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12 Things Your Website Needs to Convert to Online Sales

Nearly 30% of small businesses do not have their own website. Even though social media platforms like Instagram facilitate in-app shopping features, your business still needs a professional website. “But why?” you ask? By having a professional, accessible, and thoughtful website,

  1. You look more credible.

  2. You own all your content.

  3. You can attract new customers who might not be on social media (that’s 41% of the world’s population, if you can believe it).

Now that we’ve convinced you that you need a website, we’re going to scare you a little … A whopping 75% of people judge a company based on its website content and design. But don’t freak out—We’ve got you covered.


You don’t need to be proficient in coding or web design to set up your company’s website. Platforms like Squarespace, Wix, and Wordpress make it easy to go from blank space to fully functional site through their step-by-step guides. These software companies also provide great customer support when you run into any questions or challenges along the way.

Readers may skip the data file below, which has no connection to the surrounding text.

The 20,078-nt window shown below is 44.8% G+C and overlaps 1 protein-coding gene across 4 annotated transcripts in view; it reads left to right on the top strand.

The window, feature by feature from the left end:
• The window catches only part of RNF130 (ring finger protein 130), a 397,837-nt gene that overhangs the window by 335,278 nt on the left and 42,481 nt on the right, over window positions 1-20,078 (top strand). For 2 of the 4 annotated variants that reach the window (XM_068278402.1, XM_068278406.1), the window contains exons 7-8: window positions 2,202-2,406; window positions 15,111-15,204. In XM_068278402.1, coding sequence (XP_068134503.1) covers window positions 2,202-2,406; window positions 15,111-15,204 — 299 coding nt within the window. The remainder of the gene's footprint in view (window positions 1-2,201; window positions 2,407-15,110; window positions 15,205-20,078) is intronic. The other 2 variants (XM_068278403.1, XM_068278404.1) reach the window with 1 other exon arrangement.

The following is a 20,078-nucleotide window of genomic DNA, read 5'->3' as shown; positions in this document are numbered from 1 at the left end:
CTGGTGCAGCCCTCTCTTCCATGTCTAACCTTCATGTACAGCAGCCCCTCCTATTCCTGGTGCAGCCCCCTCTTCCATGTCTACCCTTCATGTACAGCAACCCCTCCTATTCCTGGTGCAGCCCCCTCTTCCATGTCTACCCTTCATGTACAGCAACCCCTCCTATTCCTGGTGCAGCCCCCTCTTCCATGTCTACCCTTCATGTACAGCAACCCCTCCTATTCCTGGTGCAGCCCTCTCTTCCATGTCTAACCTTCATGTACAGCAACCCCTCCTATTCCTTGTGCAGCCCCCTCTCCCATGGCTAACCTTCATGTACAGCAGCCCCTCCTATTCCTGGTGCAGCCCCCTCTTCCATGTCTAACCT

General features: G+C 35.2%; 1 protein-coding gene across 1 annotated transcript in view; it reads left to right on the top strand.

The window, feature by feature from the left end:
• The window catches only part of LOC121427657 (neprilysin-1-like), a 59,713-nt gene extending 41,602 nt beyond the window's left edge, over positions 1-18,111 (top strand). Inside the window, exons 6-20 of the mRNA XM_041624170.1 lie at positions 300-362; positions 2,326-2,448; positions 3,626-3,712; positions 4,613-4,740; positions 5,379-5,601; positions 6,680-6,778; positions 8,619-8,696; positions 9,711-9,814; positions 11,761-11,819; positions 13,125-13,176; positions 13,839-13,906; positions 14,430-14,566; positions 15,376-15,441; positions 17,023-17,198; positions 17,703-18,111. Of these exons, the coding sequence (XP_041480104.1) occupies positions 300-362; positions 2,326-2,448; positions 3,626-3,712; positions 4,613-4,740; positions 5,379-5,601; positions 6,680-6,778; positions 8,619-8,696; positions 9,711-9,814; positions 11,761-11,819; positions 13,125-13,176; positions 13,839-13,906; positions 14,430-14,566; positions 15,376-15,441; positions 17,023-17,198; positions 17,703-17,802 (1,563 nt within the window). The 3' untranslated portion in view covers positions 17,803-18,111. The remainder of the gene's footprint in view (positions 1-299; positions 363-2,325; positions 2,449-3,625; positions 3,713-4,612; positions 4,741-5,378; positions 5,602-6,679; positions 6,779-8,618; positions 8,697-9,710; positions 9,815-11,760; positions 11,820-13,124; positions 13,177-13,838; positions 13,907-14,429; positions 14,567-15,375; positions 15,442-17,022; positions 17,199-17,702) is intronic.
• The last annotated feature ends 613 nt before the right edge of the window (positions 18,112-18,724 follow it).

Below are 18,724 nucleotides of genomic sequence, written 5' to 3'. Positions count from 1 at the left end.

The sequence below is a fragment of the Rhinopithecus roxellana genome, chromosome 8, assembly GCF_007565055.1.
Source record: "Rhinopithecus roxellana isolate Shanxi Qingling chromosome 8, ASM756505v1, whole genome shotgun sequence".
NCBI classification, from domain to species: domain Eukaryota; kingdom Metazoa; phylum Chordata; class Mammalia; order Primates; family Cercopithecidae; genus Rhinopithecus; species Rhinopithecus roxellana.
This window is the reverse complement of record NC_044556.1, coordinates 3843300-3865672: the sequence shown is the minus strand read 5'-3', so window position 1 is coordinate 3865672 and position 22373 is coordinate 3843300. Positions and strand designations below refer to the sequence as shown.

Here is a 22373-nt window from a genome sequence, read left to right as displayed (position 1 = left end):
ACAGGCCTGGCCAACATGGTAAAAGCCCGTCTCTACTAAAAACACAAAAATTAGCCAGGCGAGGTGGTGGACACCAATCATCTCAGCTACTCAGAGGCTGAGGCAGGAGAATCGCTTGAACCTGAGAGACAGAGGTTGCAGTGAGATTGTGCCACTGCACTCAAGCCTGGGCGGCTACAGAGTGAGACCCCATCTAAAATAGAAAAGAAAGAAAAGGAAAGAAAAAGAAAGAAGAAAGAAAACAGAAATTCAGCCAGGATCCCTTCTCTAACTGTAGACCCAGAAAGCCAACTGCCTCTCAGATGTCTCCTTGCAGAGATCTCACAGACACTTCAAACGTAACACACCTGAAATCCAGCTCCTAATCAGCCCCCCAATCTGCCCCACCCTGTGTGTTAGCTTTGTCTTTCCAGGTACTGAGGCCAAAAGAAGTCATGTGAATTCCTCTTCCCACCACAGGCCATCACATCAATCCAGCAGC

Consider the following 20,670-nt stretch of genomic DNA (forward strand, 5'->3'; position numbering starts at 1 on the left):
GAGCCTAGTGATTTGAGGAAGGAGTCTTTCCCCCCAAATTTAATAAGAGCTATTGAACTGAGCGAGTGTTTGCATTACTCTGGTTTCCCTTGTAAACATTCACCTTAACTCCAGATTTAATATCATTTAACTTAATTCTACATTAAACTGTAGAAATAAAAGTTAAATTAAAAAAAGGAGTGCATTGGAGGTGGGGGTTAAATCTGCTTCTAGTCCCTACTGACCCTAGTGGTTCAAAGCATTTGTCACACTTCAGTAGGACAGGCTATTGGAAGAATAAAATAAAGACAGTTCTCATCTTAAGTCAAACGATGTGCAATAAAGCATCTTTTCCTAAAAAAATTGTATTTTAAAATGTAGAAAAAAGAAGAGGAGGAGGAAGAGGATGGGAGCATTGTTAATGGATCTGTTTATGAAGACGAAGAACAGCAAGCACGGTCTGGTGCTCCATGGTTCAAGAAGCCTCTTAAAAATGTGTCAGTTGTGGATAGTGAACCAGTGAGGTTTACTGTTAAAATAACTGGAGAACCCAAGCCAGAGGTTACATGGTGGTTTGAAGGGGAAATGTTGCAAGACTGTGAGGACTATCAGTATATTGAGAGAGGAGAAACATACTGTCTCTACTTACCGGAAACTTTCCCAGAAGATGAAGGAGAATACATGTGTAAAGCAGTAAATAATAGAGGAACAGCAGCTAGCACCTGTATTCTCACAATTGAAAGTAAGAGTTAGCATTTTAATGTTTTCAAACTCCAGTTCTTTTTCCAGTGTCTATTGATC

So now that you’re ready to get started, here’s our list of everything that MUST be included on your website:


1. Domain name — This is essentially your web address. It should be simple and related to (if not exactly) your brand name so that people can easily find you. You can search for domain names here.


2. Landing page — This is the screen that pops up right when someone clicks on your link or searches for your company on Google. This “first impression” page needs to be clear so the viewer knows exactly where they are. Your landing page doesn’t need to be complicated, but it should definitely include your brand name, have some sort of welcoming aesthetic, and highlight a menu for visitors to begin navigating around. It takes visitors just .05 seconds to determine whether they like your site. Making a good first impression is crucial!


3. Sitemap — A sitemap is an outline of all the pages within your website. It essentially structures the navigation process—how a visitor gets from A to B and beyond. Your website menu is a component of the sitemap. It’s the “Table of Contents” for visitors to know where to go when they are looking for specific information (i.e. About, Shop, Contact, etc.). You want to make sure both your sitemap and menu make logical sense and are easy to navigate. Otherwise, visitors won’t be able to f